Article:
Sunday, August 31, 2014

_The Thickety: A Path Begins_ by J. A. White

The title and cover of this book grabbed my son's attention at the library. It kind of looked similar to The Luck Uglies. We were both interested. 

I cannot overstate the following:

I'm SO THANKFUL I read it first.

What is marketed to younger readers simply shouldn't be. It's too darned scary. Folks, only if you want to send your child down a dark, dark path should you place this book in his hands. I'm not joking. Nightmares.

The main character is Kara who, at age 6, witnessed her mother's last twitchings after being hung because of being a witch. That's at the beginning of the book, and it goes downhill from there.

Kara endures many trials and tribulations on account of her magic and witchcraft. Unlike Harry Potter who has friends and hope and where there's a clear right and wrong and good and evil, Kara is simply doomed. The reader is uncertain about what is right or wrong and who is good or evil. The end offers no hope, just a depressing cliffhanger that makes me not even want to read on when the sequel comes out.

If that weren't enough, there's blood and guts violence. And faith-bashing. The group that persecutes the main character is a "cult" that follows the teachings of a dude that lived 2,000 years or so ago who gave up his life to defeat the evil witches and magic. While it's a made-up cult, you'd have to be almost brain-dead not to notice the parallels Mr. White draws between a scary cult and Christianity. If you're okay with that, fine, but there's still the complete despair and bleakness and scariness that pervade this book.

You know, there are some kids' books that should be read by all age groups. They are classics. It just doesn't matter whether the main character is a child or not. Well, this book is the opposite. It's a book about children that should only be read by adults or older teenagers, and then only should it be read by those who like the horror genre.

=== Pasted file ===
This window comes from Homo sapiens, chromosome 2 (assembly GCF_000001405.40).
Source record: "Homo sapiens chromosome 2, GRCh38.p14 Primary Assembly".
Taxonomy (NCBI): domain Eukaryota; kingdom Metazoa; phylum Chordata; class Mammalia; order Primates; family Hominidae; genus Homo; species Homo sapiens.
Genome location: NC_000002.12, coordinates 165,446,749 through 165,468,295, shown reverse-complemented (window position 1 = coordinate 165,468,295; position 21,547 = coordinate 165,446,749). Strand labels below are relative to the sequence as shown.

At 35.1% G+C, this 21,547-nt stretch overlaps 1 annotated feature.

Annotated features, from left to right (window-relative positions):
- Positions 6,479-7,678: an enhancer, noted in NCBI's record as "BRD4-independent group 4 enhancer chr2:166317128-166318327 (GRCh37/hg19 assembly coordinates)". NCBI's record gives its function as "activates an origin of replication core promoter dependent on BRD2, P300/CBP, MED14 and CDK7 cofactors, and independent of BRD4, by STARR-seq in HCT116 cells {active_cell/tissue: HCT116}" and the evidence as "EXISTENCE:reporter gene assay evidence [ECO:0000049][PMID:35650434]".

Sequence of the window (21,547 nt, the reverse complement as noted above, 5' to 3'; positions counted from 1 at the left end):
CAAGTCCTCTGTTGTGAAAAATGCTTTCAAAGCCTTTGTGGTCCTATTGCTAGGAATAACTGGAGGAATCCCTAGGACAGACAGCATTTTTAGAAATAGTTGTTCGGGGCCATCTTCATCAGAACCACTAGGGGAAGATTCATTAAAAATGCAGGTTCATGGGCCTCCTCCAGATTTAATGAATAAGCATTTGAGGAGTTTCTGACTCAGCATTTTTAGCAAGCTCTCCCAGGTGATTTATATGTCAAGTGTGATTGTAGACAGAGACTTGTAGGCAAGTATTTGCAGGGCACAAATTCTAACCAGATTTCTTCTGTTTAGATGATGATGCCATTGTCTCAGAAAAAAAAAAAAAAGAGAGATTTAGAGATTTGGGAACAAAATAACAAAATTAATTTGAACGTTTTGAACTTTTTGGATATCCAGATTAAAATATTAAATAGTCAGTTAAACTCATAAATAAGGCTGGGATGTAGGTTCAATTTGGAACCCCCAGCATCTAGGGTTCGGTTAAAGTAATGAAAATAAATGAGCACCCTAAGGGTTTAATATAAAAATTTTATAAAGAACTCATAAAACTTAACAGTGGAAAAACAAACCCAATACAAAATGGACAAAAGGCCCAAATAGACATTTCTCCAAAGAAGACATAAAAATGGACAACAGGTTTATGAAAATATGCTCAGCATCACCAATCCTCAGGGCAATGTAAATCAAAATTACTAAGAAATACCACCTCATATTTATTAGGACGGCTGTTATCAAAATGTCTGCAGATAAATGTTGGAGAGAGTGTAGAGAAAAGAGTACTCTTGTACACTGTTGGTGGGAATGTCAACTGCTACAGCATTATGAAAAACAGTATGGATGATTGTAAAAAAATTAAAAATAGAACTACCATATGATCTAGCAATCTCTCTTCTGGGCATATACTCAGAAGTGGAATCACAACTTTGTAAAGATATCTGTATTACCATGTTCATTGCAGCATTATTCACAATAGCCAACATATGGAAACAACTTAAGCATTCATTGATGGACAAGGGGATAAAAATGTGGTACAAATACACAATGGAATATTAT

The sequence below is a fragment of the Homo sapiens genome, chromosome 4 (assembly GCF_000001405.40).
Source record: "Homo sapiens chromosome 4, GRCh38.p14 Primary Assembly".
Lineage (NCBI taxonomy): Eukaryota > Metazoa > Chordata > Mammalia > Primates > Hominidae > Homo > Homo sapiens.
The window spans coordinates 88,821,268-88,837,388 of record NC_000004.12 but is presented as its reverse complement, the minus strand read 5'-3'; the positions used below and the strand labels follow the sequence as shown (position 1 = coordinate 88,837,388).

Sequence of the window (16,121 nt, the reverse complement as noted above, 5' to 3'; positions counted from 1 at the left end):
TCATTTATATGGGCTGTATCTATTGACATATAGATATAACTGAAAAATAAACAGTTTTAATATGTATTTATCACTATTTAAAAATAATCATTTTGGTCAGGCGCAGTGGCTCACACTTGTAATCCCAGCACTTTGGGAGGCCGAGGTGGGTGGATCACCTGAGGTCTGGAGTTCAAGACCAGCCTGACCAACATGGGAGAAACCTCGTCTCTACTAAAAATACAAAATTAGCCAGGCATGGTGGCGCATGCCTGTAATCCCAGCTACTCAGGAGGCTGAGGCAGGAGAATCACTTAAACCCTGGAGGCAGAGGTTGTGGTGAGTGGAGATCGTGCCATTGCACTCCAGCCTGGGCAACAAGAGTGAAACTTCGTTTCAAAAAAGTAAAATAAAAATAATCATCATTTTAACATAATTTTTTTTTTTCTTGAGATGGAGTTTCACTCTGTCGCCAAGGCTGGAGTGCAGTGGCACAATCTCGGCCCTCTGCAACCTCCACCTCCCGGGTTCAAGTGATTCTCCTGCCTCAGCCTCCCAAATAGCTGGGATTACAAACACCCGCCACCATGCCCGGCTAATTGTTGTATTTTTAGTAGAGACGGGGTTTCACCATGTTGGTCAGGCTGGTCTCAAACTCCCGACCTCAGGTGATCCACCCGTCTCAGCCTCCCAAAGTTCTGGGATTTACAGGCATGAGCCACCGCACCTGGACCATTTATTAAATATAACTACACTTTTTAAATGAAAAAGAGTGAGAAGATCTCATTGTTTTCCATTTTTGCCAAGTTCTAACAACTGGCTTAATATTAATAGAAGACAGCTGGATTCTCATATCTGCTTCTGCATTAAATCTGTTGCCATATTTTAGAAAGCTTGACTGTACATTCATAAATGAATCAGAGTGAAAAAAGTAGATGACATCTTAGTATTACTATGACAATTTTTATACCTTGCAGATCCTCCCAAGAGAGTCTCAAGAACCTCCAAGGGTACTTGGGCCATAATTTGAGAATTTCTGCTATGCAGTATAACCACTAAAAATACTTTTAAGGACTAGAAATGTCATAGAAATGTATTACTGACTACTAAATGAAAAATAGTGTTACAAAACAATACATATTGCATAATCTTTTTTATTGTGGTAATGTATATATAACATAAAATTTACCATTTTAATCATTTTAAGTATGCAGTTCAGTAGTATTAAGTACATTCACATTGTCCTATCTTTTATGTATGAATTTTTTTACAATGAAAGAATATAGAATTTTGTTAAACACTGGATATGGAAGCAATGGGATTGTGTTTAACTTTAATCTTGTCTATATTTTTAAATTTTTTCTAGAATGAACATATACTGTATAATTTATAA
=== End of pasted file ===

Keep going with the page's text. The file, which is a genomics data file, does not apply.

And if you don't believe me, Mr. White wrote this on his website:

An advanced 8-year-old reader could probably read the book, but that doesn’t mean he or she should. This isn’t the type of kid’s book where everything ends up okay at the end. Terrible things happen.  Characters die in some pretty awful ways.
If that sort of thing doesn’t bother you and your parents are okay with it, I hereby give you permission to read my book.

Friday, August 8, 2014

_The Luck Uglies_ by Paul Durham

Luck Uglies, Bog Noblins, Harmless, Mud Puddle Lane, River Drowning. With names like that, why wouldn't you want to read this new book by Paul Durham? This fantasy book follows 11-year-old Rye O'Chanter as she learns about her family and the world around her while fighting evil in the form of Bog Noblins and Earl Longchance.

While both my son and I struggled a bit at the beginning with getting into the world of The Luck Uglies, we soon fell head over heels. He immediately asked for the next in the series (which isn't supposed to come out until 2015), and I simply enjoyed turning the fun names and phrases over in my mind (because I'm odd that way). My 10-year-old son is now reading it a second time, but only after my 8-year-old finished his first time through.

I picked The Luck Uglies randomly off the library bookshelf, and I was more than pleasantly surprised. This may not be a great "literary" masterpiece, but I would say it's a pretty good book. With good models for friendship and characters with character (despite the fact that some of the good guys are outlaws), it meets my moral standards. With excellent descriptions, cool characters, and a well-developed plot, it gets my English-teacher stamp of approval.

Now is the time for the parts that some parents may find objectionable. There is a part in which characters give their opinions about what happens after death. It isn't religious. It doesn't acknowledge God. There are parts that hint at a bit of pagan/mystical or something-or-other. But, hey, this is fantasy. It really wasn't pushing a world view.

Another head's up. If you're child has no idea about where babies come from, this might possibly prompt questions because Rye's father is out of the picture. Nobody knows who her sister's father is. The mystery is solved eventually, but it does allude to the fact that little sister came about because of a visit from Dad. There's nothing sexual or anything at all my prudish mind might find risque. Just a warning if your kid is in the dark and curious about what it all means because none of us want to be surprised by the "where do babies come from" question.

I sort of hated writing those last two paragraphs because I really don't think this book should be avoided. With all the crappy kids' "literature" out there, well, this one isn't. If my comments scared you off, please read it yourself before nixing this as an option for your children.